Be careful you don’t feed yours too much, though, or else he might just burst like an overcooked weenie. Actually, that’s not too likely, but you do have to be concerned about diabetes, gastric torsion, and back problems, so don’t let your dog get too plump.
7. Yorkshire Terrier
Yorkies can easily live up to 16 years — which is also about how long it takes to comb out their long hair. If you can keep up with the grooming requirements, though, Yorkshire Terriers are playful, loving companions.
These pooches are prone to dental disease, so it’s important that you take good care of their teeth and get them acclimated to brushing at an early age. You can’t rely on your vet to do it, as these small pups usually don’t respond well to anesthesia.
8. Australian Shepherd
The biggest dogs on this list, Aussie Shepherds enjoy lifespans somewhere between 13 and 15 years on average. They likely live that long because they’re incredibly active, so don’t bring one home if you don’t think you can keep up.
You mainly need to worry about hip dysplasia, cataracts, and certain forms of cancer, but overall they’re incredibly healthy dogs. Then again, the biggest threat to their lives might just come from you, after you they’ve refused to let you sleep in for the fifth Saturday in a row.
These little balls of fluff live anywhere from 12 to 16 years on average, even though they’re known for trying to pick fights with dogs many times their size.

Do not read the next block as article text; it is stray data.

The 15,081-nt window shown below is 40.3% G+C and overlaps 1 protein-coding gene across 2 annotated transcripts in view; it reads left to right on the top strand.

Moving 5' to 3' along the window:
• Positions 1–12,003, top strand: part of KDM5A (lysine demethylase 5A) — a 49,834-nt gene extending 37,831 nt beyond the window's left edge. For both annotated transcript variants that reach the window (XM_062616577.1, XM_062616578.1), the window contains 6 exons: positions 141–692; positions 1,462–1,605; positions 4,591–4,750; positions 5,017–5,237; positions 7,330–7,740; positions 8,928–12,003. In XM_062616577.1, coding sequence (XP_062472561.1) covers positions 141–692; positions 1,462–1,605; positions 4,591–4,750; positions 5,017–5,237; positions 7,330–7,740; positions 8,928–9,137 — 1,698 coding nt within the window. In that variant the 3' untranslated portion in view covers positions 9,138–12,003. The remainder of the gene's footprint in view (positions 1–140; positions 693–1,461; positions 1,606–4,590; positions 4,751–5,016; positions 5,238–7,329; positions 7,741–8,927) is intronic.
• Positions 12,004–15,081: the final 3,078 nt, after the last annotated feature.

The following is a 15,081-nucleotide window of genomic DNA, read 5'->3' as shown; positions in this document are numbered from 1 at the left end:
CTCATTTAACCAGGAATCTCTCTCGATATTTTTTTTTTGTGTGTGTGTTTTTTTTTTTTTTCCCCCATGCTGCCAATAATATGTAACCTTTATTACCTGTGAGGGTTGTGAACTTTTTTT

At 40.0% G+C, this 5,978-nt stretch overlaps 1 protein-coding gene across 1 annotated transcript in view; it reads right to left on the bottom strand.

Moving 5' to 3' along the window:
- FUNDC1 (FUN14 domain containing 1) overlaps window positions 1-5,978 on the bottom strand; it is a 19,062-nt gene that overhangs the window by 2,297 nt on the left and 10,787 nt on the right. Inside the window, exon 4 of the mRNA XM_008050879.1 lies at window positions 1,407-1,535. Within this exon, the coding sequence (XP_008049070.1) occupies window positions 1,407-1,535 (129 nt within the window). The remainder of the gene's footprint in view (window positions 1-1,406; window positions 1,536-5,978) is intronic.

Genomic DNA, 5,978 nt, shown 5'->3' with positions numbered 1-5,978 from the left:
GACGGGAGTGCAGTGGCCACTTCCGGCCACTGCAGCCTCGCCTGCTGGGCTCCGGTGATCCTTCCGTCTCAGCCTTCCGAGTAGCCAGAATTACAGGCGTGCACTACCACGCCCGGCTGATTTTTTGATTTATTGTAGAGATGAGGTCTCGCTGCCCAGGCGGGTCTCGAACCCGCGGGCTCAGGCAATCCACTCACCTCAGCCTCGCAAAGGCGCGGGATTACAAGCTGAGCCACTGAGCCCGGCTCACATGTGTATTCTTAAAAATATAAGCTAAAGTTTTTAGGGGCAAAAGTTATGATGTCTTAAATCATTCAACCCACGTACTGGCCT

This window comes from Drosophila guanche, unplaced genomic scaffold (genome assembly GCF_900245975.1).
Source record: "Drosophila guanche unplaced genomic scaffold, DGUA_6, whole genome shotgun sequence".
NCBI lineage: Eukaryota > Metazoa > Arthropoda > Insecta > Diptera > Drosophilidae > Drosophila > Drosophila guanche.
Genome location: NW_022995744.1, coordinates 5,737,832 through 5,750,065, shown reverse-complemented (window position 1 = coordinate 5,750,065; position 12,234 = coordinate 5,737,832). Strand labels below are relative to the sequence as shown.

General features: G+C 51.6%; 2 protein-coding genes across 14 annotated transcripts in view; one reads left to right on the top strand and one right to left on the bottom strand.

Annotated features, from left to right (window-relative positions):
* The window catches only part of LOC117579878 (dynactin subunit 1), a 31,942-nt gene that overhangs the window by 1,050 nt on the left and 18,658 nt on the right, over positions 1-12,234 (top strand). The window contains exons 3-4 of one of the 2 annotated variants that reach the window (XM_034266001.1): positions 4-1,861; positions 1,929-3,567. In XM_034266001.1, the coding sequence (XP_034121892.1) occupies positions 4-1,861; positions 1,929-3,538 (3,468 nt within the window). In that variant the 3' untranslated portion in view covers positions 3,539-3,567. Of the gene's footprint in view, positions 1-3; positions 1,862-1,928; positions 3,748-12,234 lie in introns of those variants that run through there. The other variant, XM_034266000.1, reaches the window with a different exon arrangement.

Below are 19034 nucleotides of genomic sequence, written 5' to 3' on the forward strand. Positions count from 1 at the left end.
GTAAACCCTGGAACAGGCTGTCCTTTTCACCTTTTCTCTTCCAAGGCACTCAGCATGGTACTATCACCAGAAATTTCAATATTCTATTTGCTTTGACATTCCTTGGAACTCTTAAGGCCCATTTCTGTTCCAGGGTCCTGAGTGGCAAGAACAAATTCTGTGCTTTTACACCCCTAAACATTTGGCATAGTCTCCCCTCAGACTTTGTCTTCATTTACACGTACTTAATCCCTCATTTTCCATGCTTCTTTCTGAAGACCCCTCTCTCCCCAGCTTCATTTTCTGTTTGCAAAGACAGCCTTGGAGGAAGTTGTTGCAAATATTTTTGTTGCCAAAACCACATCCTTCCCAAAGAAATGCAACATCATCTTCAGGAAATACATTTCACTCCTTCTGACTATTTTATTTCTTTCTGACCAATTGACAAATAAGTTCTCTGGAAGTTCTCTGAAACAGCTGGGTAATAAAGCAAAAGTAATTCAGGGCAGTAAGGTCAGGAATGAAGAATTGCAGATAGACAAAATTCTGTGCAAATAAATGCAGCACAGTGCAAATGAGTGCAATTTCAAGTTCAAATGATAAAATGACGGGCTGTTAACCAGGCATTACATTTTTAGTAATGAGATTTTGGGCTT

You must keep a watchful eye on your Pomeranian, as trauma is one of the leading causes of death for this breed. That can come from being attacked by another animal or simply from being dropped by a careless owner, so be sure you keep yours on a short leash (literally).
Think this is an interesting read? Try: 20 Dog Breeds With Shortest Lifespan (Based on Studies)
10. Jack Russell Terrier
Surprisingly, these dogs live so long (13-16 years), given that they have a penchant for destructiveness when they get bored. We guess it’s a good thing they’re so cute, as that’s likely the one thing that allows them to escape death for so long.
These dogs need lots of exercise and stimulation, but be careful, as they can be vulnerable to dislocated knee caps and hip problems. Oh, and getting sprayed by a skunk can actually kill them (whereas you will only wish you were dead).
Long Live the Kings
The breeds above are fun, loyal companions capable of providing you with over a decade’s worth of friendship. While their long lifespans are certainly a selling point, dogs have plenty more to offer than just durability.
Oh, and you may have noticed that most of the dogs on this list are on the smaller side. It’s an unfortunate fact that the larger the breed, the shorter their lifespan, so keep that in mind before coming home with a Great Dane. However, we feel the giant breeds pack enough love in their short times on this planet to fill multiple lifespans.
Still, we’ll forgive you for bypassing them in favor of one of the longer-lasting breeds shown here. After all, the only thing better than spending years with your dog is spending decades with your dog.